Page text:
Shifting more into a playmaker role, the Knicks are viewing Harden as a solution to their isolation-heavy offense that was grounded to a halt in the playoffs by Miami. The Arizona State product led the NBA in assists per game (10.7), and while he missed the All-Star Game for the first time since he was with the OKC Thunder, the on-court impact on offense was still prevalent. Philadelphia had a 121.2 Offensive Rating with him on the court and a 115.8 Offensive Rating with him off of it, all while having just a +1.7 improvement in Defensive Rating with him off the court.
New York performed poorly in many playmaking and ball movement metrics, tied for last in assists per game and 23rd in assist-to-turnover ratio. While Jalen Brunson has been an unbelievable get for the Knicks, he’s a score-first point guard, and the Knicks lack of reliable playmaking in the starting lineup with RJ Barrett and Julius Randle also looking to create their own shot led to a great regular season offense that didn’t translate when it mattered most.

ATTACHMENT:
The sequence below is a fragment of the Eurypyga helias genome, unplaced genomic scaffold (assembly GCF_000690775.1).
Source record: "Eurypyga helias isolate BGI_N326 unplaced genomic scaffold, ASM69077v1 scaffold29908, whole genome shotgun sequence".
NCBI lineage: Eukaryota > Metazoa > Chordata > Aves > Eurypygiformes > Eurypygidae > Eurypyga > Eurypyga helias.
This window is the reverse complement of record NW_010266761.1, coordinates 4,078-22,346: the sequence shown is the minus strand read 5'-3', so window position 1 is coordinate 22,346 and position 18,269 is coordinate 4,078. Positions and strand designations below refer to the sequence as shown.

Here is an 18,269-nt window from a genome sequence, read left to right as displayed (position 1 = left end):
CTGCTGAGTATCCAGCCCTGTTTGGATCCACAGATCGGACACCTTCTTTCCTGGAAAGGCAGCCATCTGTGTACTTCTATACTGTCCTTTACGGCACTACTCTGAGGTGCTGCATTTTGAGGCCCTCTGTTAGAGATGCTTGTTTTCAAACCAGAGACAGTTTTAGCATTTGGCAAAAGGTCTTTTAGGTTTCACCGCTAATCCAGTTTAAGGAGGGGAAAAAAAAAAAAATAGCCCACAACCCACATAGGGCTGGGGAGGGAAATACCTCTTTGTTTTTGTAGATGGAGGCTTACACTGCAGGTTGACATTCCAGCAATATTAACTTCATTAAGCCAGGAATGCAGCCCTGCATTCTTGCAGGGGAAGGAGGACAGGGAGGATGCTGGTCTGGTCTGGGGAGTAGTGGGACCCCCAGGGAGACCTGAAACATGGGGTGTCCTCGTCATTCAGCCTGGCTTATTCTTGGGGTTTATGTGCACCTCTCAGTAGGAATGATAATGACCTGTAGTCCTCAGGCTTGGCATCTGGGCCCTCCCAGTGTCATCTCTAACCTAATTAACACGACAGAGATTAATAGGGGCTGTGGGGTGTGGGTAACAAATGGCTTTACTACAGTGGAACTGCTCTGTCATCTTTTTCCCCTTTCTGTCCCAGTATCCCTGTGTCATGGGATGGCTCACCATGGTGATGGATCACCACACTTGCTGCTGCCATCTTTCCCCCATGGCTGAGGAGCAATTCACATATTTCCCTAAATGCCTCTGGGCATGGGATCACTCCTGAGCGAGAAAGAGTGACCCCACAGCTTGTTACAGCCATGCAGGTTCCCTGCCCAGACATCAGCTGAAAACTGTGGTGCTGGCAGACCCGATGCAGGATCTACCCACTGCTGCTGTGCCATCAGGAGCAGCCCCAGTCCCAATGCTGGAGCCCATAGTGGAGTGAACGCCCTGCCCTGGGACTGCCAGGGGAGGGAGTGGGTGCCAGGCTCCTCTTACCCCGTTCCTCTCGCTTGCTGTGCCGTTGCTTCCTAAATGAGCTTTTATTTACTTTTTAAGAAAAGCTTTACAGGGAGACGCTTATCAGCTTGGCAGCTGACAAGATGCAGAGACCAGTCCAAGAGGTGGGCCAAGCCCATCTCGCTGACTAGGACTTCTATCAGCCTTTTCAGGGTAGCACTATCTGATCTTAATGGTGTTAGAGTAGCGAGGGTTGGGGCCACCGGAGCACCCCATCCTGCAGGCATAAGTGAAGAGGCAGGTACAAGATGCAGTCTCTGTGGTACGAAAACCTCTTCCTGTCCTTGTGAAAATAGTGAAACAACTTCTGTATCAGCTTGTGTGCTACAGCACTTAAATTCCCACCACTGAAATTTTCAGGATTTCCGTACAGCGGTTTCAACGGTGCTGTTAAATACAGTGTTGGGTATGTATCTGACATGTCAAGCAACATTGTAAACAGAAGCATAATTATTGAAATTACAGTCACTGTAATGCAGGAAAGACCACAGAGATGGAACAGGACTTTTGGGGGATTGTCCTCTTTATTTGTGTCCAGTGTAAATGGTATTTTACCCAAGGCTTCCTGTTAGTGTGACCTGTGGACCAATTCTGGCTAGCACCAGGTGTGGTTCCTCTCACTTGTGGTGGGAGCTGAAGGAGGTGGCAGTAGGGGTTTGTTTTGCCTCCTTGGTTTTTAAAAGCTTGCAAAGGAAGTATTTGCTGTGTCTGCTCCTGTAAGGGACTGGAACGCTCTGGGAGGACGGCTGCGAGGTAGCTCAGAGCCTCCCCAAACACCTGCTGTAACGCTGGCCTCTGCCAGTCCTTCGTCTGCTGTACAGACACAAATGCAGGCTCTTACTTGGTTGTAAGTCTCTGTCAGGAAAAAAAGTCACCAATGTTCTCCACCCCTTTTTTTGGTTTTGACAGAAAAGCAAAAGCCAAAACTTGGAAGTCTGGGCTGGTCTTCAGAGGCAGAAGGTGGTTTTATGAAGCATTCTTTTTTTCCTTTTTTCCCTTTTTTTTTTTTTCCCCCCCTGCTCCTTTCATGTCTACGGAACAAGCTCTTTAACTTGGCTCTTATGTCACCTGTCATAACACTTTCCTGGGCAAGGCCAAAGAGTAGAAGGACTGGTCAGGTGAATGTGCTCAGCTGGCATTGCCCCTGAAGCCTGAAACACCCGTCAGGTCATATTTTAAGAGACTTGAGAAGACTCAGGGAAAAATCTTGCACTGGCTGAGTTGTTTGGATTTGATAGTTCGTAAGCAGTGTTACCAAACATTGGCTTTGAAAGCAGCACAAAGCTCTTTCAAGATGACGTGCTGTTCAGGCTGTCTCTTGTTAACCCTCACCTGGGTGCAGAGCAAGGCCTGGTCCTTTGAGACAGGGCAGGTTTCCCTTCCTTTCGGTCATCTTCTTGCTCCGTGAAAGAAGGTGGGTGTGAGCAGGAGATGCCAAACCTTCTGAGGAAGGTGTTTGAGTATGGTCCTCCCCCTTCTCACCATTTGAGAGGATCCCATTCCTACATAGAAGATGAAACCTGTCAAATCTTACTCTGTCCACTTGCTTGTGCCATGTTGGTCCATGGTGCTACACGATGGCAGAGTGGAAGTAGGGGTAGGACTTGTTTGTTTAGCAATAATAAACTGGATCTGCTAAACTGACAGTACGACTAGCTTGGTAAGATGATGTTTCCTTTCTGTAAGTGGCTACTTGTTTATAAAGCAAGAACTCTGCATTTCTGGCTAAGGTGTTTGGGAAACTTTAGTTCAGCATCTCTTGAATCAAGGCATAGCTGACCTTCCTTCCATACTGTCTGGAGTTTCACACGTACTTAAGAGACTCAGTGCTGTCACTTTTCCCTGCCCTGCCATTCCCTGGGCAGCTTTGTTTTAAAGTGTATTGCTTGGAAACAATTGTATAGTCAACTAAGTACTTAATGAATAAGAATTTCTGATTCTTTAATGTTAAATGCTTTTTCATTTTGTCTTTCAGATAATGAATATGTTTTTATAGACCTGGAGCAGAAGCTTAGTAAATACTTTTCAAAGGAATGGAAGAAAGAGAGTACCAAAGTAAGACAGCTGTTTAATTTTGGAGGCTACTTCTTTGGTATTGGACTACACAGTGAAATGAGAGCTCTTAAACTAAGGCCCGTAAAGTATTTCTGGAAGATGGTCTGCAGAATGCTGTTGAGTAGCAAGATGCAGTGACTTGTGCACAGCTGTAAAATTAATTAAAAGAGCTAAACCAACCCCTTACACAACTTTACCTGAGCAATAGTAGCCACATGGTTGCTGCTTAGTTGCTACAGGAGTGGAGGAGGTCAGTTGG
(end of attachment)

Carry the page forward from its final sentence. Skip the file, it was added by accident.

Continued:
Here’s the issue with James Harden; for all of the Knicks’ playoff woes, Harden has made a career off of poor playoff performances. Most recently, the 76ers had a mere 110.4 Offensive Rating with Harden on the floor and a mind-boggling 120.1 Offensive Rating with him off of it.
The Knicks, who had a historically poor 82.4 Offensive Rating with Brunson off the floor, probably don’t want to hand the reigns of their offense from a young guard with a building resume of playoff success to an aging star on the downturn who sees his game regress mightily in those bright lights.